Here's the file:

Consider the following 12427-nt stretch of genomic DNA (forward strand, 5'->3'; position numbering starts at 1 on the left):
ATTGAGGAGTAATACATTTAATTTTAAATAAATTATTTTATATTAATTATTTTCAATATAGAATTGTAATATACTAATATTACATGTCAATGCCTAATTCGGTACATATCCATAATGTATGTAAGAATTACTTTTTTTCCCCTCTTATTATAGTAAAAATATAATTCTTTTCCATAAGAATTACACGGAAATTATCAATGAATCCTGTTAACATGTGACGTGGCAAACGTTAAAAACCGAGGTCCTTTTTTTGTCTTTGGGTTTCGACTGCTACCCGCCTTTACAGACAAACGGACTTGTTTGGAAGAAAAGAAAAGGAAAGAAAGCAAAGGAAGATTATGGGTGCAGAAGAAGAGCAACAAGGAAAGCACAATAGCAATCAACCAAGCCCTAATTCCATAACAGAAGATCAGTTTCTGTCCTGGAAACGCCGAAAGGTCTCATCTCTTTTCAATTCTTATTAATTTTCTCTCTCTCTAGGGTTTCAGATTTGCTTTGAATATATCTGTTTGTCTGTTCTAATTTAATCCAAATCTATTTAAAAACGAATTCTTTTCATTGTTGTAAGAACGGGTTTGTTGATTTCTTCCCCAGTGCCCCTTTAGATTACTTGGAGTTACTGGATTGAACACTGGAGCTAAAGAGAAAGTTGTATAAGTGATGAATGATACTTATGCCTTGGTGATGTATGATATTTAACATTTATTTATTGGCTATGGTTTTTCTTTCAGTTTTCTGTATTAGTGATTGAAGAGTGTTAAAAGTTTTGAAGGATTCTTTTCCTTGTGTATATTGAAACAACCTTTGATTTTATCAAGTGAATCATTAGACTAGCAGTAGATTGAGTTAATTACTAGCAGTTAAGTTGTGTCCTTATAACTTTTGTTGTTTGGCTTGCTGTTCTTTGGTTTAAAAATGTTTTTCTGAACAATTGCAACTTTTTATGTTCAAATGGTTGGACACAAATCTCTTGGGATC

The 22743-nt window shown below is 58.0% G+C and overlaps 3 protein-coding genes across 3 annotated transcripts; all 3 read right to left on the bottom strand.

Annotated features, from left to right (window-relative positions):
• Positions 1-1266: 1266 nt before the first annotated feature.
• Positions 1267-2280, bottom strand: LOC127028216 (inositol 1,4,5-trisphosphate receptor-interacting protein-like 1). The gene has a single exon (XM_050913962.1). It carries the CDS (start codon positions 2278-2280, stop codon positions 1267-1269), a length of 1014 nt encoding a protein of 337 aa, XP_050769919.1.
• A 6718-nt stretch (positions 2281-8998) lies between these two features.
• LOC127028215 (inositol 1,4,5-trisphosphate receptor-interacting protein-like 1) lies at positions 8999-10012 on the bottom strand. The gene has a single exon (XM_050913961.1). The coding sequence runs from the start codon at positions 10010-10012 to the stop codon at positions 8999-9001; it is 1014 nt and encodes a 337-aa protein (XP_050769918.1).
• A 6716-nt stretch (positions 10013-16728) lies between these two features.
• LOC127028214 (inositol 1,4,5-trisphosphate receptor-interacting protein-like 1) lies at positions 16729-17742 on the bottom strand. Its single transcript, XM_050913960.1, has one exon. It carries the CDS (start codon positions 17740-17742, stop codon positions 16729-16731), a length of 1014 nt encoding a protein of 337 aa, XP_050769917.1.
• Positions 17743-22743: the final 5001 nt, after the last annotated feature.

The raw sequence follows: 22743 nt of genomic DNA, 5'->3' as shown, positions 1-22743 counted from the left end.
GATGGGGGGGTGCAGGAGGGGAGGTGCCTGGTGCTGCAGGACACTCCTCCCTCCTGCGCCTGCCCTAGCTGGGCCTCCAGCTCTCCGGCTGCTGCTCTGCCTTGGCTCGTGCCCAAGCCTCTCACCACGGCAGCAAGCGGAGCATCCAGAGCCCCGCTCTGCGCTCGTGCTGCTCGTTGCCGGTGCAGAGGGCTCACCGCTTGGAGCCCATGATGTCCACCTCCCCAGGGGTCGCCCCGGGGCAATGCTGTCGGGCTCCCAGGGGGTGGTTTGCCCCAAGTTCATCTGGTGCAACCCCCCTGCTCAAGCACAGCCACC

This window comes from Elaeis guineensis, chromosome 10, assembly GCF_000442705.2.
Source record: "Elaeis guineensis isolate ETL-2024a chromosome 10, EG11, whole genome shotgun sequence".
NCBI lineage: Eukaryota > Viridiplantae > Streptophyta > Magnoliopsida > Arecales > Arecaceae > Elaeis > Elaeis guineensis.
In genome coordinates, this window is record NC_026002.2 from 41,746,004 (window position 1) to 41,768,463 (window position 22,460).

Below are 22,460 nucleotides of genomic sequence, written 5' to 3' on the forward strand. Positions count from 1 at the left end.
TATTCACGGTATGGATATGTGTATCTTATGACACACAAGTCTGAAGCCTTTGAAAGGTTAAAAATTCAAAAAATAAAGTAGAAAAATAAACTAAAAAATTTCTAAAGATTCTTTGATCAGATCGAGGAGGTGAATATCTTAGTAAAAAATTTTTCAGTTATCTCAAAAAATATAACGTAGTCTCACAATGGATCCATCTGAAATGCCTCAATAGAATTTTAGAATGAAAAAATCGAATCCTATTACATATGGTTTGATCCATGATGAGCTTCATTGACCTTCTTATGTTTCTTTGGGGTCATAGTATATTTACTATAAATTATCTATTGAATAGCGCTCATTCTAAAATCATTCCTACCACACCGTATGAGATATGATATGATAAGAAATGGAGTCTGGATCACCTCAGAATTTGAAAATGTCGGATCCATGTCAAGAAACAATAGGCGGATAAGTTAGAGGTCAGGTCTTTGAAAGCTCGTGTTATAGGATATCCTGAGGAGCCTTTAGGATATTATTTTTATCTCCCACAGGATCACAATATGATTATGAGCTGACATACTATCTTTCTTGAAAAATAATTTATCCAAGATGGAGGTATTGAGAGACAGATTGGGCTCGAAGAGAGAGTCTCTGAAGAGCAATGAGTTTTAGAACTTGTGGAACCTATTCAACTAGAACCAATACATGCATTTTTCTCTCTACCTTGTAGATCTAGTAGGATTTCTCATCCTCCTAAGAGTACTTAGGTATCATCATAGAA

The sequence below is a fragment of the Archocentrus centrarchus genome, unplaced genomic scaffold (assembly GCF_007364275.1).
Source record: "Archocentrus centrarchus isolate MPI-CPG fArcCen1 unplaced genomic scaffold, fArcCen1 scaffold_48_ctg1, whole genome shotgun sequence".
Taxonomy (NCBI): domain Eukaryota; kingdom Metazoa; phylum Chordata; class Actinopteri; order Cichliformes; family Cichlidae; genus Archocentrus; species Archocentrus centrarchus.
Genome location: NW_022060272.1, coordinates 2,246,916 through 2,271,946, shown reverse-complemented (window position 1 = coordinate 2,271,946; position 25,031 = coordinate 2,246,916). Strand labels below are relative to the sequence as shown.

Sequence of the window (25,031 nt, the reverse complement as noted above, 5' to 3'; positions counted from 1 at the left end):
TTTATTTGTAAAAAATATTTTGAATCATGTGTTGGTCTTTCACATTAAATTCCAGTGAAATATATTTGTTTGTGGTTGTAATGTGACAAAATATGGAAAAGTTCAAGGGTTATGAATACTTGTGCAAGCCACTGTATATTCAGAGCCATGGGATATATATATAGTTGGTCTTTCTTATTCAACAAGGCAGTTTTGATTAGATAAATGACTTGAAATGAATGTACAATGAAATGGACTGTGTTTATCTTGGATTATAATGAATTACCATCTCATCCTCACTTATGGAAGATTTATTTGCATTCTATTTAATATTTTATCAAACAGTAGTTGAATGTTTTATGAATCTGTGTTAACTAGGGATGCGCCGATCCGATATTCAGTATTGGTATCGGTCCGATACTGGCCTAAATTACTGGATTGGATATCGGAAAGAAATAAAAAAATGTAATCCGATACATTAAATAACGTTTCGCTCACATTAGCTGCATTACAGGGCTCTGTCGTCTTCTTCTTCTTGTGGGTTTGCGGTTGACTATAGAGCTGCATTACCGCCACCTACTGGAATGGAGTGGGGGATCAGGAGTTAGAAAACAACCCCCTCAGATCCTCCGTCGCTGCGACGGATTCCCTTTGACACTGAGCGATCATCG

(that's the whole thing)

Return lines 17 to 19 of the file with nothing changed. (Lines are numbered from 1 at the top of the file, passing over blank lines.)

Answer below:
In genome coordinates, this window is record NC_026002.2 from 41,746,004 (window position 1) to 41,768,463 (window position 22,460).

Below are 22,460 nucleotides of genomic sequence, written 5' to 3' on the forward strand. Positions count from 1 at the left end.
TATTCACGGTATGGATATGTGTATCTTATGACACACAAGTCTGAAGCCTTTGAAAGGTTAAAAATTCAAAAAATAAAGTAGAAAAATAAACTAAAAAATTTCTAAAGATTCTTTGATCAGATCGAGGAGGTGAATATCTTAGTAAAAAATTTTTCAGTTATCTCAAAAAATATAACGTAGTCTCACAATGGATCCATCTGAAATGCCTCAATAGAATTTTAGAATGAAAAAATCGAATCCTATTACATATGGTTTGATCCATGATGAGCTTCATTGACCTTCTTATGTTTCTTTGGGGTCATAGTATATTTACTATAAATTATCTATTGAATAGCGCTCATTCTAAAATCATTCCTACCACACCGTATGAGATATGATATGATAAGAAATGGAGTCTGGATCACCTCAGAATTTGAAAATGTCGGATCCATGTCAAGAAACAATAGGCGGATAAGTTAGAGGTCAGGTCTTTGAAAGCTCGTGTTATAGGATATCCTGAGGAGCCTTTAGGATATTATTTTTATCTCCCACAGGATCACAATATGATTATGAGCTGACATACTATCTTTCTTGAAAAATAATTTATCCAAGATGGAGGTATTGAGAGACAGATTGGGCTCGAAGAGAGAGTCTCTGAAGAGCAATGAGTTTTAGAACTTGTGGAACCTATTCAACTAGAACCAATACATGCATTTTTCTCTCTACCTTGTAGATCTAGTAGGATTTCTCATCCTCCTAAGAGTACTTAGGTATCATCATAGAA